on November 16, 1998
This is a really nice CD with everything perfectly falling into place. The selection of the extraordinary musicians exactly matches the arrangements and the fine compositions. Ravi Coltrane's first CD as a leader is not so much a showpiece of his speed but of his taste and his capability as a composer, as an interpreter and as a leader of a musical collective. Ravi Coltrane doesn't adhere to the usual and boring hierarchy of solo-parts (the leader always first). Moreover, the CD creates a very individual musical atmosphere of a tense calmness which looses nothing of its charm even after repeated listenings.
on September 7, 1998
I will be brief since another reviewer has already covered this recording quite well:
If you have been previously underwhelmed by Ravi's work in the various groups he has played with as a sideman, get this. This is jazz music of the late 90s as it should be: well developed solos (rather than endless choruses of generic jazz information), ensemble improvisation which develops the themes from the compositions, and well conceived and crafted rhythmic bases / grooves in the rhythm section.
listening to ravi coltrane, the word of the day, especially on mixed media, is 'mellifluous'. and the special treat are the trade-offs between coltrane and ralph alessi on trumpet. steve coleman on alto blowing on the joe henderson cut, inner urge, is just more evidence for my little theory that henderson's music influenced more alto players than tenor players.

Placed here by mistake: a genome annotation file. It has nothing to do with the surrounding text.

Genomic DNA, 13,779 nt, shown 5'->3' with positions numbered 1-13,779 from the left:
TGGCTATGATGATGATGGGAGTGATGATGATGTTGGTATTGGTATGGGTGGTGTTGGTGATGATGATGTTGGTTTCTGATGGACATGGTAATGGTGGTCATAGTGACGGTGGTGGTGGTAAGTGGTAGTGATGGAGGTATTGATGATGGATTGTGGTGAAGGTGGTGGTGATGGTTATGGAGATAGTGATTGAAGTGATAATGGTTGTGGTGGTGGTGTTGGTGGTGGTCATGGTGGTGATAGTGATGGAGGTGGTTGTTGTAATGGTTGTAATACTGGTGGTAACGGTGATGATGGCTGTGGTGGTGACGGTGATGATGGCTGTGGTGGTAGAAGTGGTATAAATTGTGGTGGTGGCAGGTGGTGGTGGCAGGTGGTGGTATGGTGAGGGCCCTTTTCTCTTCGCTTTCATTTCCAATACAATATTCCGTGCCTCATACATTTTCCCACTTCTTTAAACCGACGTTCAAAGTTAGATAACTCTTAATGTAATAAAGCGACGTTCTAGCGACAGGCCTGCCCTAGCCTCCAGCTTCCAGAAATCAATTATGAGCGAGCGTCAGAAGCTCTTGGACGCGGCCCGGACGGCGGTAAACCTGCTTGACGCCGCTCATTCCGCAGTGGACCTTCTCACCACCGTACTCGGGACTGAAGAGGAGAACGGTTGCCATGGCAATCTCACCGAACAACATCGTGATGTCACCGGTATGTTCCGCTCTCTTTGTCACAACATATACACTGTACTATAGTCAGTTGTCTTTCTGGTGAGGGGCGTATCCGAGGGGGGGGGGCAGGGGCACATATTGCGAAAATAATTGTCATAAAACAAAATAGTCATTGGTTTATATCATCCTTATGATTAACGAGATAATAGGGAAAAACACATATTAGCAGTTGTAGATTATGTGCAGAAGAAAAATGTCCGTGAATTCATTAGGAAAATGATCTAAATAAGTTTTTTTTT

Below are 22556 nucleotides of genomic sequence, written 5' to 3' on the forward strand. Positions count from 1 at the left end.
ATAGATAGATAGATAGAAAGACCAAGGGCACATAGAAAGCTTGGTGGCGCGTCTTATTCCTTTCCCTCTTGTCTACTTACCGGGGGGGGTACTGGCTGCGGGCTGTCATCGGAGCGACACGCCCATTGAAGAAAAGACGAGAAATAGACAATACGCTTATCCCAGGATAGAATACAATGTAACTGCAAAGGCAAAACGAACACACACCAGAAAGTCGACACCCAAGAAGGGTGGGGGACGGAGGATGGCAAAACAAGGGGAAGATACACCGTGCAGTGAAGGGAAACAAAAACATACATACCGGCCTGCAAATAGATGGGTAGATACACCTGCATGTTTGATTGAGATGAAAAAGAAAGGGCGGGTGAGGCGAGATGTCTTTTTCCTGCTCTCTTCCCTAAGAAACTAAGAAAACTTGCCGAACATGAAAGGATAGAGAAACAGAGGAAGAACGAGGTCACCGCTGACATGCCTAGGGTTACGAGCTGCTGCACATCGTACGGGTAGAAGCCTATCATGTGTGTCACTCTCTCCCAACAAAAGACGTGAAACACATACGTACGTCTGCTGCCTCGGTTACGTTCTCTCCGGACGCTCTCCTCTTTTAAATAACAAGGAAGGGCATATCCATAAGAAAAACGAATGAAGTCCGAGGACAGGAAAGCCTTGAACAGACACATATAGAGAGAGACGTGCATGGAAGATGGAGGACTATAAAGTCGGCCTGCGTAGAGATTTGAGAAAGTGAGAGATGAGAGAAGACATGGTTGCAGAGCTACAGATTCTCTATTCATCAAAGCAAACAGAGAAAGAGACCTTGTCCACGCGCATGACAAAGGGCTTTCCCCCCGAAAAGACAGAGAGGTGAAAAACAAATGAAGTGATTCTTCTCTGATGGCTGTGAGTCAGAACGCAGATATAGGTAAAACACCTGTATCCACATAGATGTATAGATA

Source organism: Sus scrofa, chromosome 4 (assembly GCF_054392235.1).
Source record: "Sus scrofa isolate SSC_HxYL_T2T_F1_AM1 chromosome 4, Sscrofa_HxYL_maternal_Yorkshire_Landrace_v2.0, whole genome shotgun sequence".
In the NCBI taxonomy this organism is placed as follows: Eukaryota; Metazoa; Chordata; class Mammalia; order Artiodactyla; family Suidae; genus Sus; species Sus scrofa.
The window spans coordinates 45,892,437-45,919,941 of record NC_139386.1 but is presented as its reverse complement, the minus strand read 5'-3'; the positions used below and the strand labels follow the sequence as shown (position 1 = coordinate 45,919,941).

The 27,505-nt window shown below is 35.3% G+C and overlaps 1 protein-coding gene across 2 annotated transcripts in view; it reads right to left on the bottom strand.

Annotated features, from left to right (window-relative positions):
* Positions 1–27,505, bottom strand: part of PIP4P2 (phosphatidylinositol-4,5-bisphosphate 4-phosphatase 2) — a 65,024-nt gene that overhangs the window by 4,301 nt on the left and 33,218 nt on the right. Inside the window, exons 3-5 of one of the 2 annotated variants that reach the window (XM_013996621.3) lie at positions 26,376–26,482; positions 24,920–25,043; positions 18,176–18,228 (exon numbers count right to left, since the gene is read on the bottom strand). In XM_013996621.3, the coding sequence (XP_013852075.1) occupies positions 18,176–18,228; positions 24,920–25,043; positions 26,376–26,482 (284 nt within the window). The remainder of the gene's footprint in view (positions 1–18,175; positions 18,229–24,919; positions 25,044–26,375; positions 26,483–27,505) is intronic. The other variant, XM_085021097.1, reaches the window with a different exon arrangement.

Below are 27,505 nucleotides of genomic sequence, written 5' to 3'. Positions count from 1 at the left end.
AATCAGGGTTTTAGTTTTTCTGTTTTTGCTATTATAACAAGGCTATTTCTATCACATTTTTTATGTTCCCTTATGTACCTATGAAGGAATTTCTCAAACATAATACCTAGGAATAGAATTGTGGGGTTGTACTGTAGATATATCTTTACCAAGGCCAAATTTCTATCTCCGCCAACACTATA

also michael cain on piano, lonnie plaxico on bass, jeff 'tain' watts dominating at moments on drums, and non intrusive percussion by ancient vibrations.
this recording has a jazz club feeling, a good introduction to how jazz sounds.
on July 6, 2009
Tenor/soprano saxophonist Ravi Coltrane was a toddler when his famous father died. Three decades later, he has recorded his first CD as leader. Let's not beat around the bush: Moving Pictures is a great CD, and would be regardless of the leader's surname. Ravi Coltrane is backed by an interesting cast of musicians: pianist Michael Cain, bassist Lonnie Plaxico, and drummer Jeff "Tain" Watts form the core of this session, with support on several tracks for trumpeter Ralph Alessi, alto saxophonist Steve Coleman, and the percussion trio Ancient Vibrations. Ravi Coltrane has recorded with Coleman before, and Cain and Alessi have recorded together for ECM. There is plenty of good interplay among the musicians going on here, making the recording quite a joy for those who love innovative yet swinging jazz musicianship. The songs, mostly by Coltrane (but there are also some cuts by Horace Silver, McCoy Tyner, Joe Henderson, and Wayne Shorter), are not simple vamps and riffs, but are structured in such a way that they take time and repeated hearings to really grow on the listener.
This is one of those sessions that might not quite grab you on first hearing--but trust me, if you make the effort to listen several times, you will be hooked by this fine group of young musicians. This CD deserves to be made available again.
on July 9, 1998